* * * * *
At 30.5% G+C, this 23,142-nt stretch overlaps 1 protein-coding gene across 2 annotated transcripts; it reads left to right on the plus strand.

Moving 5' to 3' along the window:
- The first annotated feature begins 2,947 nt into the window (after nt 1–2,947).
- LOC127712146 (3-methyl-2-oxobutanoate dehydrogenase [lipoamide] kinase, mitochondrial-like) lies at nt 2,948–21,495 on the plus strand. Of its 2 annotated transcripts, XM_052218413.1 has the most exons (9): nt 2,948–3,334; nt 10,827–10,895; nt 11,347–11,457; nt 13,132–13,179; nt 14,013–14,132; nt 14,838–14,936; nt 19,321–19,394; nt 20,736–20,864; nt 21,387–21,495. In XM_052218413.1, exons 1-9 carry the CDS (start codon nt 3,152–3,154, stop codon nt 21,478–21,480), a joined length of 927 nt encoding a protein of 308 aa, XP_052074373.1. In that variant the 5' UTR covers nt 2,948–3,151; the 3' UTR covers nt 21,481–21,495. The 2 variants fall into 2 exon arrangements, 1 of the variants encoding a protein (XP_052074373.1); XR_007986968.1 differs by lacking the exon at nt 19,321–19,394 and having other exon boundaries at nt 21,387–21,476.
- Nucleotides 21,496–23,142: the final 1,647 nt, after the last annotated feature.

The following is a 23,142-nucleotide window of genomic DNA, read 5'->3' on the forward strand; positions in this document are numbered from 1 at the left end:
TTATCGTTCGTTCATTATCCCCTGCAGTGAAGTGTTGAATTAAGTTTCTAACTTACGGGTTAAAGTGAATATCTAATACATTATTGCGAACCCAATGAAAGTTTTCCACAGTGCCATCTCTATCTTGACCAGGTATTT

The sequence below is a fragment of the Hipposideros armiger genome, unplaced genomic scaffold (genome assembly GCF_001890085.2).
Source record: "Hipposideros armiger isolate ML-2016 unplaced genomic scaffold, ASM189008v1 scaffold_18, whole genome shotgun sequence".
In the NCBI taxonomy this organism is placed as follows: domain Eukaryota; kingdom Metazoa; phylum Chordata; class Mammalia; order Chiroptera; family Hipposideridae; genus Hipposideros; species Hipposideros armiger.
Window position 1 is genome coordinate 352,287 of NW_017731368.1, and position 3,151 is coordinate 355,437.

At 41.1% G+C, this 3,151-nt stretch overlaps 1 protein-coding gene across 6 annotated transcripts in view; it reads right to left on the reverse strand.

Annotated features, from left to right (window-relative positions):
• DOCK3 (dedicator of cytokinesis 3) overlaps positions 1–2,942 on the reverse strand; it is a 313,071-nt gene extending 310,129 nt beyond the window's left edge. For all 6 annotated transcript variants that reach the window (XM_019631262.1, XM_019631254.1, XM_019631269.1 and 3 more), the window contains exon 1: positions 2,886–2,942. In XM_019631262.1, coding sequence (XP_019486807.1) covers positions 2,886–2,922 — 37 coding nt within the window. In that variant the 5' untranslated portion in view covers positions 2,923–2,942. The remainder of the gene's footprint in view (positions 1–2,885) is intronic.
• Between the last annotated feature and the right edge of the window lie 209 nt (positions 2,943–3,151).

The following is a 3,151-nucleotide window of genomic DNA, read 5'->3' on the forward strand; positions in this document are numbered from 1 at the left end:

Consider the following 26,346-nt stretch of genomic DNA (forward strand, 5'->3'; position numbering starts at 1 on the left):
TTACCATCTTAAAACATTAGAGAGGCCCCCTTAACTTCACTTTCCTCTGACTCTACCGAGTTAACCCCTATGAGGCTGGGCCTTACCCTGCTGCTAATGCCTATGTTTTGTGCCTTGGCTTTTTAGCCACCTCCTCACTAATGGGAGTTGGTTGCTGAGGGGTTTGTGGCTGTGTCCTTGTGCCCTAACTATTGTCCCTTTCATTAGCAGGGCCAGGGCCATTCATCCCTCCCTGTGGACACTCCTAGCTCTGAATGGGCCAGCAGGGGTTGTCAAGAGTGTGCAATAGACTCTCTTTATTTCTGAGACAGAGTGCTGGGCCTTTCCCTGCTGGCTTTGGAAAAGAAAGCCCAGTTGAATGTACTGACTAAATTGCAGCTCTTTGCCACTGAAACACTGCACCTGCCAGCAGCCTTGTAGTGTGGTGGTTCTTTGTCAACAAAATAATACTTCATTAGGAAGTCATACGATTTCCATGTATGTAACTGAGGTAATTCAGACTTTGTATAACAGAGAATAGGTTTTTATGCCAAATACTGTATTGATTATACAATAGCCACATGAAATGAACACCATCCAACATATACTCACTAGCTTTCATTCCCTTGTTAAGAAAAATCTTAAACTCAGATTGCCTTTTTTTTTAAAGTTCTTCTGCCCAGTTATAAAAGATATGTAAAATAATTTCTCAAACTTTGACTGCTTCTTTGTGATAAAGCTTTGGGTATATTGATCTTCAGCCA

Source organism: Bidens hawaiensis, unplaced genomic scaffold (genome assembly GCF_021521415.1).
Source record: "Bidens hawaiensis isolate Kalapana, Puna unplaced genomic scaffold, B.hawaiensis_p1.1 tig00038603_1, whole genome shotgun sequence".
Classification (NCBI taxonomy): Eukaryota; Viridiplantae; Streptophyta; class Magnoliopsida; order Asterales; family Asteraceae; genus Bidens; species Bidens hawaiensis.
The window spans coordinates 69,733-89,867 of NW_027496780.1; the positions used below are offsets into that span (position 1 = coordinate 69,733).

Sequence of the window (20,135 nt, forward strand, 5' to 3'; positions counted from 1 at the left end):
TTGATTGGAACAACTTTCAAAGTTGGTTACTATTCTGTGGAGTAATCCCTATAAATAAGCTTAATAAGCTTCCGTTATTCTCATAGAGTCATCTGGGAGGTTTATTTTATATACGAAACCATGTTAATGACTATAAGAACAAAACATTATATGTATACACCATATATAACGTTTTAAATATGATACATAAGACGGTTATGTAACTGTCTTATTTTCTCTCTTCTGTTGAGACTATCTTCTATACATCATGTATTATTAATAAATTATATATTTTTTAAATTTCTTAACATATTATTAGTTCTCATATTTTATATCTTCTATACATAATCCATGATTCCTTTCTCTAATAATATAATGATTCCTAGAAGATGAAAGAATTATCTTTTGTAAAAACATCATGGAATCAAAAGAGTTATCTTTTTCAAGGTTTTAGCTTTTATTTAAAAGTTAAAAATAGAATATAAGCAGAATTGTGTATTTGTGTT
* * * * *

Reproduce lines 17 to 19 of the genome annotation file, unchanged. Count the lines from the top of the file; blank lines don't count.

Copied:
Consider the following 26,346-nt stretch of genomic DNA (forward strand, 5'->3'; position numbering starts at 1 on the left):
TTACCATCTTAAAACATTAGAGAGGCCCCCTTAACTTCACTTTCCTCTGACTCTACCGAGTTAACCCCTATGAGGCTGGGCCTTACCCTGCTGCTAATGCCTATGTTTTGTGCCTTGGCTTTTTAGCCACCTCCTCACTAATGGGAGTTGGTTGCTGAGGGGTTTGTGGCTGTGTCCTTGTGCCCTAACTATTGTCCCTTTCATTAGCAGGGCCAGGGCCATTCATCCCTCCCTGTGGACACTCCTAGCTCTGAATGGGCCAGCAGGGGTTGTCAAGAGTGTGCAATAGACTCTCTTTATTTCTGAGACAGAGTGCTGGGCCTTTCCCTGCTGGCTTTGGAAAAGAAAGCCCAGTTGAATGTACTGACTAAATTGCAGCTCTTTGCCACTGAAACACTGCACCTGCCAGCAGCCTTGTAGTGTGGTGGTTCTTTGTCAACAAAATAATACTTCATTAGGAAGTCATACGATTTCCATGTATGTAACTGAGGTAATTCAGACTTTGTATAACAGAGAATAGGTTTTTATGCCAAATACTGTATTGATTATACAATAGCCACATGAAATGAACACCATCCAACATATACTCACTAGCTTTCATTCCCTTGTTAAGAAAAATCTTAAACTCAGATTGCCTTTTTTTTTAAAGTTCTTCTGCCCAGTTATAAAAGATATGTAAAATAATTTCTCAAACTTTGACTGCTTCTTTGTGATAAAGCTTTGGGTATATTGATCTTCAGCCA

Source organism: Bidens hawaiensis, unplaced genomic scaffold (genome assembly GCF_021521415.1).